Saturday, September 9, 2017

In the News: suicide prevention; gas prices

From the Milford Daily News, articles of interest for Franklin:
"For some, a cry for help can come from a few taps on a touch screen. 
While suicide prevention phone lines have long provided an outlet for people seeking help in times of crisis, text-based help lines have become increasingly common in recent years. 
“We had kicked around the idea for a number of years because we had seen an ongoing transition of younger people who prefer to communicate by texting instead of with their voice over the phone,” said Steve Mongeau, executive director of Samaritans Inc. “For younger people, not just teens but people under the age of 30, we thought a text option might open up more of an opportunity.” 
Since October 2015, Boston-based Samaritans has provided text messaging support on the Massachusetts Statewide Helpline, 1-877-870-HOPE (4673). Helpline staff and trained volunteers have responded to more than 6,000 text messages, an average of close to 500 per month and growing."
Continue reading the article online (subscription may be required)

Take a walk on the Town Common - World Suicide Prevention Day - Sep 10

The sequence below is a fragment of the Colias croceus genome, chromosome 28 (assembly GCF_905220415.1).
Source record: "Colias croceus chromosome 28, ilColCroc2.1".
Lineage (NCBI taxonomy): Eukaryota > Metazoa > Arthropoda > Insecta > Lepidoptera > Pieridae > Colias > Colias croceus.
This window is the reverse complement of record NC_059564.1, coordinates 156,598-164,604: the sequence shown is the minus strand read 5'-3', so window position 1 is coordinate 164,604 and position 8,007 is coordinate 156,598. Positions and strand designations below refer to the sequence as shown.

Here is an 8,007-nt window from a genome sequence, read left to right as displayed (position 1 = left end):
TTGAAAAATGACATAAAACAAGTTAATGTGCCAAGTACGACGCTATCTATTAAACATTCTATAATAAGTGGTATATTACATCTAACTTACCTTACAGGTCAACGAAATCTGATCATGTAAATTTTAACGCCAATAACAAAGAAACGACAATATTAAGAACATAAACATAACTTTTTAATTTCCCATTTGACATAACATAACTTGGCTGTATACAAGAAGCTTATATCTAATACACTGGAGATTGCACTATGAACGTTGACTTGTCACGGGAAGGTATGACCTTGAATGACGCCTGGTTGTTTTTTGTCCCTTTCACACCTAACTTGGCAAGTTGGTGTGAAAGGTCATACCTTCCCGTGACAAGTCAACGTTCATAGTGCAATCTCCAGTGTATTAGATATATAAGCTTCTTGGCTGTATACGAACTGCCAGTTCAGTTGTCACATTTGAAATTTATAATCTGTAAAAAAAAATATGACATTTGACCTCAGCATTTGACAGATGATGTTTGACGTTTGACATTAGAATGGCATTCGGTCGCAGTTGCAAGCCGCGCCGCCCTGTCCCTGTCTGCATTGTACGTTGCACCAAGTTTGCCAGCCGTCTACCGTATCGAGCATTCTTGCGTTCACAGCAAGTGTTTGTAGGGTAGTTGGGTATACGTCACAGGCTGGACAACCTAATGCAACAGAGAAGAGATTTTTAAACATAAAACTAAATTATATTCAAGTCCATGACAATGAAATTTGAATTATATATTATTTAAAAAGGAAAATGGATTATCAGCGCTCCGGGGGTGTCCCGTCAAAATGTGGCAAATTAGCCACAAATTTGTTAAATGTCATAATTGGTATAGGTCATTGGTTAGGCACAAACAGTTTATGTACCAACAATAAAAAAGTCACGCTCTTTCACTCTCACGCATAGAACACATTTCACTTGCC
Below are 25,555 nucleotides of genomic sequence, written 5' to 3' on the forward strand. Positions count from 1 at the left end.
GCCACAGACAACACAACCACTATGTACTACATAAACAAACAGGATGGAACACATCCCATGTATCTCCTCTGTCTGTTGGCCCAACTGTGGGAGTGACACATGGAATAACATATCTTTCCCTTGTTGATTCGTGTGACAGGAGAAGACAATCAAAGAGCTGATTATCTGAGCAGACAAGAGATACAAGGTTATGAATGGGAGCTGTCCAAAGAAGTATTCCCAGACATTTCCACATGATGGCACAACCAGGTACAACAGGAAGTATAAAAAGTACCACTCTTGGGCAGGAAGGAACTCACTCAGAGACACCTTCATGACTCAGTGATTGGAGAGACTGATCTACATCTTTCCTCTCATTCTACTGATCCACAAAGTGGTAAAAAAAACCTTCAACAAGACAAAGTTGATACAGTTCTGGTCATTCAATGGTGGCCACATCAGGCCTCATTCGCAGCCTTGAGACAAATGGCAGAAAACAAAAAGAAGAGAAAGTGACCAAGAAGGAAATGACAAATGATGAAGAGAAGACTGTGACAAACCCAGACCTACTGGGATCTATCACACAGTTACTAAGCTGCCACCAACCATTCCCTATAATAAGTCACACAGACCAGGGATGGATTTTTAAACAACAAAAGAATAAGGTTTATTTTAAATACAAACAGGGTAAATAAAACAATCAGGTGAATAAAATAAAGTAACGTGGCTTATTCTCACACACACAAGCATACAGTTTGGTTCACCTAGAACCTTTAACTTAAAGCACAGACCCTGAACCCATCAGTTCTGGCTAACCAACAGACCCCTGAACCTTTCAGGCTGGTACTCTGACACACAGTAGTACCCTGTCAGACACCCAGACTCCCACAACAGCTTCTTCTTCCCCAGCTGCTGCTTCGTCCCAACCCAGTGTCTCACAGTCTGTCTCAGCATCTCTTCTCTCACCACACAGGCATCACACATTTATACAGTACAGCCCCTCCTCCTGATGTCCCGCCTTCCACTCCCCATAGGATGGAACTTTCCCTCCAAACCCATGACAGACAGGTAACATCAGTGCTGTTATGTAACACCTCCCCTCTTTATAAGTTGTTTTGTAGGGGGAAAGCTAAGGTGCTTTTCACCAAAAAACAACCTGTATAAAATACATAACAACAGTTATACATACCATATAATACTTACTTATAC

Take a walk on the Town Common - World Suicide Prevention Day - Sep 10

"It could take several more weeks for gas prices to come back down to earth as oil refineries begin coming back online after Hurricane Harvey battered the Texas coast. 
“Harvey’s geographic path looks like it was crafted by the devil himself in terms of the impact on the refineries, said Tom Kloza, the global head of energy analysis for the Oil Price Information Service. “It lead to precautionary shutdowns of all Texas refineries, and, at worst, reduced about 40 percent of capacity east of the Rockies. In terms of scale, it was unprecedented.” 
In Massachusetts, gas prices surged 44 cents in the course of a week, according to AAA Northeast’s Sept. 5 survey of fuel prices. The $2.70 statewide average was the highest average price recorded in Massachusetts in two years, and the spike represents the sharpest increase since Hurricane Katrina lashed Louisiana in 2005."

Continue reading the article online (subscription may be required)

No comments:

Post a Comment